strona główna togetair

2021-05-28

TOGETAIR 2021: Day 2: debates about the most urgent environmental issues in Poland

Earth Day at the TOGETAIR 2021 Climate Summit inspired talks and declarations regarding both the future and the current environmental situation of Poland. Day 2 was inaugurated by the Summit organisers.

 

10 green TOGETAIR objectives defined

The objectives were formulated by the TOGETAIR Expert Committee composed of specialists representing business, environmental protection organisations and state authorities. They define a set of actions to be undertaken by Poland to be ready for the environmental challenges, both in the context of the climate crisis and the policies pursued by the EU. TOGETAIR objectives were presented by the Climate Summit’s Programme Director, Jakub Pawlowski, a journalist and activist.

Polish Climate Report already successful

On the first day of the Summit, the organisers published an unprecedented Climate Report, which 100 thousand viewers in the first 24 hours. This excellent result proves that Poles are very interested in ecology.

Thematic debates – emotions and facts

Then, after the morning’s excitement, the participants could follow debates and thematic panels devoted to Poland’s ecological challenges and concerns.

The topic of the first debate was just transition in the context of the future of the Polish energy and mining sectors. The panellists referred to an excellent example of gradual transition completed in the Adamów lignite mine located in the Turek district, where former fossil fuel workers got retrained for green energy jobs. The construction of wind farms on the Baltic Sea as a possible driving force of the Polish economy was pointed out by Wojciech Dąbrowski, President of the Management Board at PGE Polska Grupa Energetyczna.

The next panel concentrated on the fuel of the future – hydrogen. During a discussion about gas as a transitional fuel for the energy transition, the experts looked far into the future, trying to suggest how to prepare the sector for the coming challenges.

Jacek Jaworski representing the Oil and Gas Institute said: The gas industry will have to confront with hydrogen, regardless of its origins. Hopefully, the carbon capture and storage technology will eventually be tamed, allowing for the extraction of so-called blue hydrogen. Poland has potential to be at the forefront at the hydrogen market. By 2030, we will probably be able to use hydrogen on an industrial scale.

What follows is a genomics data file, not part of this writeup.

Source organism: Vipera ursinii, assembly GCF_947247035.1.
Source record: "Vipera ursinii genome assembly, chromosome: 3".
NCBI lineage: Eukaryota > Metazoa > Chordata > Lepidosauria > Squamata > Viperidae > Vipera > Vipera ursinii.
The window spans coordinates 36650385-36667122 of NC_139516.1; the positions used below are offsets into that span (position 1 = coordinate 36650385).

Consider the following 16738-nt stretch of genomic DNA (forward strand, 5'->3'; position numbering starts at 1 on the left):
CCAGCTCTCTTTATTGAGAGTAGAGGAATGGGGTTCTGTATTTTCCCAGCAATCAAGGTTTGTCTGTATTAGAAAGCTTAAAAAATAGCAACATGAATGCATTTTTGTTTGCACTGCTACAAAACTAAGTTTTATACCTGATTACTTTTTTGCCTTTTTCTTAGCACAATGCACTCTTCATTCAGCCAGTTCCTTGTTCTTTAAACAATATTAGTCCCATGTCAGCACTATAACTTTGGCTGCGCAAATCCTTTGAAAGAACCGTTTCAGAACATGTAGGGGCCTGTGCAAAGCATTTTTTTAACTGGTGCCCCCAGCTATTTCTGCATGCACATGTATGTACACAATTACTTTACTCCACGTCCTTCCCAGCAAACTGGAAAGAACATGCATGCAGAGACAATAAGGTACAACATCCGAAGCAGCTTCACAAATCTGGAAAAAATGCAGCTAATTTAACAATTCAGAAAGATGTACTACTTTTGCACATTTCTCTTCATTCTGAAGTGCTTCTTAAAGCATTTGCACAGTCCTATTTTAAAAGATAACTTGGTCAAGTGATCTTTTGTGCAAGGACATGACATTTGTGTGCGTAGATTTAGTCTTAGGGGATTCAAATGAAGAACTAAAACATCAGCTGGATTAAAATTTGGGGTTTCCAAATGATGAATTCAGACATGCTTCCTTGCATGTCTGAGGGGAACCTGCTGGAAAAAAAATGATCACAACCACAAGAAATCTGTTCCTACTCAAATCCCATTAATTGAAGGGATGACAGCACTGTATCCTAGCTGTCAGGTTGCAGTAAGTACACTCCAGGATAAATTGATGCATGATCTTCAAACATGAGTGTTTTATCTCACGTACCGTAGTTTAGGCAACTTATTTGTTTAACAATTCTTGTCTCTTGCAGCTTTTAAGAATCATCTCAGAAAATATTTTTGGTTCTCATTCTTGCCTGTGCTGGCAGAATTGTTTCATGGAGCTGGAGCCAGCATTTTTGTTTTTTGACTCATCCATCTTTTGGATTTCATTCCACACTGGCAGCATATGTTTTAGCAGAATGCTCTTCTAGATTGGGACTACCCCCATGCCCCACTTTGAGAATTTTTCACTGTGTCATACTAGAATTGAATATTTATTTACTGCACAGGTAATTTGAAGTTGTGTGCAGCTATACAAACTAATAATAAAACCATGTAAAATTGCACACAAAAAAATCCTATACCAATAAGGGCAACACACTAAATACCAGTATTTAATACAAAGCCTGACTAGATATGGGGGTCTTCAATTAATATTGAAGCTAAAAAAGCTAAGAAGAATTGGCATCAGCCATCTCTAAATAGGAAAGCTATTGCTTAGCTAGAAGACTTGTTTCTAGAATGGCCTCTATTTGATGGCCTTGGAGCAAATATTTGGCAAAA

Having covered the energy challenges, the experts focused on a common concern for entire society – green transportation. Representatives of the automotive industry were joined on the stage by Tomasz Gontarz from PKP Intercity who spoke about rail as the most ecological means of transport. A passenger trip by train emits three times fewer emissions than a trip of the same distance by car, and eight times fewer than by plane. For freight, emissions are as much as nine times lower compared to TIR.

Next panel tackled the issue of zero-emission energy systems, especially in the context of Offshore investment which stirred experts’ optimism. Pursuant to Zbigniew Gryglas of the Ministry of State Assets: We will generate more gigawatts of wind energy than we announced in PEP 2040 and now we are sure of it. The fifth debate of the day was devoted to the transformation of system heat with regard to geothermal and biomass energy. The Chief National Geologist indicated the need for synergy of activities: Combining several sources of energy – geothermal, biogas, photovoltaics – may produce a far better result than using a single source. We are going to run such projects.

The final panel focused on plastic and the deposit system. The discussion summarized the existing solutions and projects available on the market, indicating trends and possible directions of development. Our guest from Sweden, Anna Larsson, Reloop Platform Director, wished Poland to work towards solutions of the future: Bringing all single-use packaging under the deposit system creates an opportunity to obtain 590,000 tons of raw material for recycling.